that much).  Personally, I think it's merely a programmer error, but 
    what do I know?
    - Once you've beaten THEM, the Knight will summon up the families of 
    the deceased soldiers, and will ask if you're willing to fight them.  
    This time, pick the final option to spare their lives and get Ruby as a 
    sub-character.  The Knight will reveal his true identity, the Dark 
    Knight Moses…yes, you heard right, that's Moses, the big man himself 
    from the Old Testament.  He'll even go so far as to part the seas for 
    you, so you can reach the promised land Diabolos.
    - When you arrive at the base of the tower of Babel, you'll enter the 
    town of Nor.  This is the final town in the game where you can buy 
    equipment, so buy, buy, buy!  Also, free battle to try to win a 
    Zweihander from the demon leader, as that is a VERY useful weapon for 
    Abel to wield.  BTW, the Dark Knight is in charge of the free battles 
    in Nor, whilst the cloaked man is the shopkeeper.
    - Once you're ready to bid goodbye to Nor, Moses will use the last of 
    his strength to open the tower of Babel.  Once you enter you'll be 
    assaulted by a group of demons.  This is actually an easier battle than 
    it looks; since the demons can only use the thrust attack pattern, 
    they'll be unable to hit your characters if they're not on the same 
    height level, so use that to your advantage.
    - As you progress through the tower, you'll come to a group of crazed 
    angels eating their dead and their not-so-dead o_O.  You'll fight them, 
    but be warned, this is the toughest battle you've had yet, so plan your 
    strategy carefully.  All the enemies' attacks do a TON of damage, and 
    to add insult to injury, the purple-haired angel demons can also cast 
    magic, which ALSO does a TON of damage.  I sure hope you stocked up on 
    potions in Nor before you came here…
    - When your party gets to the door to the promised land, Diabolos, 
    Yohane prepares a chant to enter.  Before he can begin, Gaius finally 
    confesses his suspicions about Yohane and demands that Yohane tell them 
    who he really is.  Thus ends episode 8.  (What a cliffhanger! =D)
    Episode 9
    - These next two episodes are tougher than any of the episodes 
    previous, so be prepared.  'Tis not for the faint of heart…
    - Lucca appears and a dialogue ensues, revealing many of the secrets 
    behind Yohane (boy, I can't WAIT to get to translating this! =D)  
    Anyway, a while later, and some tower guards will attack.  All the 
    guards are buff, and will wipe out your party if you're not careful.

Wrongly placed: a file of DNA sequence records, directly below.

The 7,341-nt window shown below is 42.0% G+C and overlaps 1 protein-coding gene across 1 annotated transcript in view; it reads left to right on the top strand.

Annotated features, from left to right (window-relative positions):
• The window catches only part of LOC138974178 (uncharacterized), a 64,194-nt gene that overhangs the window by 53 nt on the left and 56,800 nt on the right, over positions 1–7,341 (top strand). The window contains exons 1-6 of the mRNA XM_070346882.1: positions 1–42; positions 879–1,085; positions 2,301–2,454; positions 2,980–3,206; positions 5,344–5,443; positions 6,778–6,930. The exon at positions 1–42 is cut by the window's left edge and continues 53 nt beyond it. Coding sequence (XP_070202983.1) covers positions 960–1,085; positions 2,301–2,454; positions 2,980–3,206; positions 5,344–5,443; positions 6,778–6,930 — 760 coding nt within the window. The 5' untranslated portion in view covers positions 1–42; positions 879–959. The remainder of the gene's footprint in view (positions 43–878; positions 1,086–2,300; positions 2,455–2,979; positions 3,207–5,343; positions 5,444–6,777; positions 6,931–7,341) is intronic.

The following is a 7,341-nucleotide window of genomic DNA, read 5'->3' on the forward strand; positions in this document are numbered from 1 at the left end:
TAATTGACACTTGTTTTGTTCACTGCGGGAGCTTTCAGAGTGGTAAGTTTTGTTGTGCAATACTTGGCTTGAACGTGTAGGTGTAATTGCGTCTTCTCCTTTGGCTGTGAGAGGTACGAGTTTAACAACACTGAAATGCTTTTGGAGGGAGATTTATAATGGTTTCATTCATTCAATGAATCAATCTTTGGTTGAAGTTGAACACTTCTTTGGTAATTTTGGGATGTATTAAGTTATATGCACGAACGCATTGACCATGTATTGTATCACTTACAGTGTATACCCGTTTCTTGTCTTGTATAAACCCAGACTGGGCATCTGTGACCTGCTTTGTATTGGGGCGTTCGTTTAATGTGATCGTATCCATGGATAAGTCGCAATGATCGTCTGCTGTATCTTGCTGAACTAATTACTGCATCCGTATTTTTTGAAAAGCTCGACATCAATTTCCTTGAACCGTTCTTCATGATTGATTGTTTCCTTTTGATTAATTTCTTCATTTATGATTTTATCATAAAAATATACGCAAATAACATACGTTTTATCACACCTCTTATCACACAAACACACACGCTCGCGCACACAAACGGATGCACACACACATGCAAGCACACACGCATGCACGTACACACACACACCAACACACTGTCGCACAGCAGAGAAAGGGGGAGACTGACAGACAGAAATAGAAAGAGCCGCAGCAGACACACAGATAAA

Intelligent uses of summons is almost a necessity to win this 
    (particularly in Advanced mode).
    - On your way up the tower to the promised land, you'll have to fight 
    two more battles, each increasingly tougher than the last.  Just keep 
    your cool, time your summons to hit as many enemies as possible, and 
    wipe out the Dark Knights as quickly as you can to prevent them from 
    summoning against you.  This isn't easy, but persevere and you'll 
    emerge victorious.
    - Once you reach the promised land, talk to the woman in the upper left 
    (Fimme) for her to join you (not like she's going to do you much good, 
    though).  There's no real need to free battle, unless you are dying for 
    extra EXP and are willing to fight tens upon tens of free battles for a 
    level up.  Just save and continue…
    - Okay, next you'll fight the third toughest fight in the game.  
    Frankly, unless all your characters are überbuff at level 30 or 
    something, I don't see how you can win without summoning.  The red 
    Knights are just way too difficult.  Unfortunately, this is the last 
    fight in which you'll be able to use Rupirupi, so have her go out in 
    style! (and DON'T waste any EXP on her afterwards, or any of the other 
    sub-characters for that matter.)
    Episode 10 (the Finale) NOTE: This is SUBSTANTIALLY different from the 
    DC's finale.
    - Your characters will enter the temple at the summit and face the 
    Archangels (the bosses from before).  As you exchange harsh words, you 
    notice that you can't move.  The Archangels jeer at your gullibility, 
    but in one desperate attempt to save your lives, Rupirupi sacrifices 
    herself to her armor to remove the enchantment cast upon you.  After a 
    touching moment between Rupirupi and Yohane, Yohane dons her armor and 
    is once again the Great Evil Deity Raphael.  You then proceed to fight 
    the second most difficult battle in the game.
    - Wow.  That's all I can say about this fight.  It's 5 of your guys 
    versus 5 of them, and each and every one of them are more powerful than 
    you.  If you haven't been upping your INT on your main characters as 
    you've been going through the game, you'll find that the enemy's magic 
    will wipe your guys out within a turn or two.  To add insult to injury, 
    they'll even summon their own armors, which pretty much guarantees 
    certain death (it'd usually do about 350+ damage to me).  The order in 
    which you should kill the enemies are:
              Astarte – She's easily the most dangerous of the bunch.  She 
    has BOTH healing and attack magic, and has the highest magic defense of 
    all the foes.
              Cherubim – He can heal.  That makes him deadly.
              Baal/Mammon – Both are offensive magic users and attackers.
              Jude – Only an offensive magic user.  Worry about him last.
    How I won:  I kept all my party members back whilst Piripo picked about 
    30 or so HP off of Astarte, Baal, and Mammon.  Next, I moved Marco in a 
    position where he could summon his armor, which would do between 230-
    350 HP damage to four of them (since I injured Astarte, Baal, and 
    Mammon, it killed them all instead of just wounding them critically).